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Santa Clara City Desk: July 10, 2013

City Desk

City Planning Director Kevin Riley Recognized for Affordable Housing Leadership

At its 20th anniversary celebration last month, the Santa Clara Housing Action Coalition (HAC) presented city planning director Kevin Riley with its Unsung Heroes Award in the Making a Difference category. “The City has been a regional leader in [affordable] housing and that in large part is due to Kevin’s leadership in the Planning Department,” said the June 26 Council meeting agenda report.

“Thank you for your leadership on this,” Mayor Jamie Matthews told Riley at the June 26 meeting. “What you’ve done is an amazing reflection on yourself and your staff.”


More than 20 years ago, Santa Clara created its Affordable Housing Set-Aside Fund. Since that time, the city has invested $158 million in programs and development projects that preserve and increase affordable housing for extremely low- to moderate-income residents. In fact, Santa Clara is leads U.S. cities in the amount it invests in affordable housing on a per-capita basis, according to Assistant City Manager Alan Kuraturi.

Back-Burnered Office Developments Moving Forward With New Designs That Maximize Usable Open Space

Two major office development projects that were shelved in the economic cataclysm of 2008 are back on track with new designs: the Irvine Company’s Santa Clara Technology Campus project at Augustine Dr. and Bowers Ave., and a new NVIDIA corporate headquarters at San Tomas and Central Expressway.

The new two-phase development proposal for the Santa Clara Technology Campus “right-sizes the project,” said City Manager Julio Fuentes at the July 11 Council meeting, with “medium rise buildings that meet the needs of the tech market.” The parcel is currently home to low-rise 1970s industrial buildings.

The plan shows the dramatic changes – most would call them improvements – in business architecture that have occurred over the last 40 years.

Scaled down from nearly 2 million to 1.2 million square feet of office space and 35,000 square feet of retail space, the new campus will include four 6-story buildings, two 8-story buildings and a parking structure – in place of the original plan for four high-rise offices.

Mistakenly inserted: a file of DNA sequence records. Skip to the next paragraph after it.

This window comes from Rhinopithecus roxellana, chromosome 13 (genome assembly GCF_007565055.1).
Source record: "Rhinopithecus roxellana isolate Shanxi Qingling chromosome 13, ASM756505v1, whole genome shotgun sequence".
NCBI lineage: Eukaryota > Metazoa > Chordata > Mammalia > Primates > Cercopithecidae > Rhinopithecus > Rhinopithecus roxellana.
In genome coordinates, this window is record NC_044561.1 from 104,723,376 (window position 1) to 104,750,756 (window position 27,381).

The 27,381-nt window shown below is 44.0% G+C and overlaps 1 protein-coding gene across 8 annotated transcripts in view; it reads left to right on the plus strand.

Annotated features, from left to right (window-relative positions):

The goal of the design is to create a community that is a “pedestrian-oriented…community space,” said project architect Michael Bischoff of Pei Cobb Freed & Partners.

By eliminating the “sea” of surface parking, the design frees up the central space to be an entirely pedestrian space, “framed” by the surrounding buildings. The design also includes arcades at the ground floor, amenities such as fitness centers and cafes spread throughout the campus, and an outdoor pavilion for meetings and gatherings. “It’s a network of outdoor space that really invites workers to come down and enjoy the outdoor space,” said Bischoff. The campus will be open to the community.

The design includes a variety of sustainable, and energy-efficient features that include water-conserving landscaping, as well as electric vehicle charging stations and bike storage. The development will contribute $400,000 to Santa Clara’s affordable housing funds, and $200,000 to support the city’s open spaces, trails and parks.

Irvine anticipates that at peak construction, the project will employ about 300, and the finished campus will house over 5,000 employees. Currently the project is in design-development, and the construction schedule will depend on advance leasing agreements.

A 2008 stall in development plans for a new headquarters also turned out to have a silver lining for NVIDIA. It gave the company an opportunity to redesign a run-of-the-mill office campus into something that will be truly iconic, NVIDIA Director of Facilities Operations John O’Brien told the Council last week. The new 1.95-million sf campus on a 35-acre site at San Tomas Expressway will certainly rival other prominent corporate developments planned in Silicon Valley, noted Planning Director Riley.

NVIDIA’s new state-of-the art campus has a definite “Jetsons” feel, with interestingly geometric buildings topped with roofs made of triangular panels that will provide a significant amount of the buildings’ light from skylights. Much of the campus’ parking will be under the building, to maximize usable outside space.

Like Irvine, NVIDIA intends that its new campus will provide space for community use. “We don’t close our campus, we don’t wall our campus off from the community,” said O’Brien. “We anticipate that the open space will be used by the community on weekends.”


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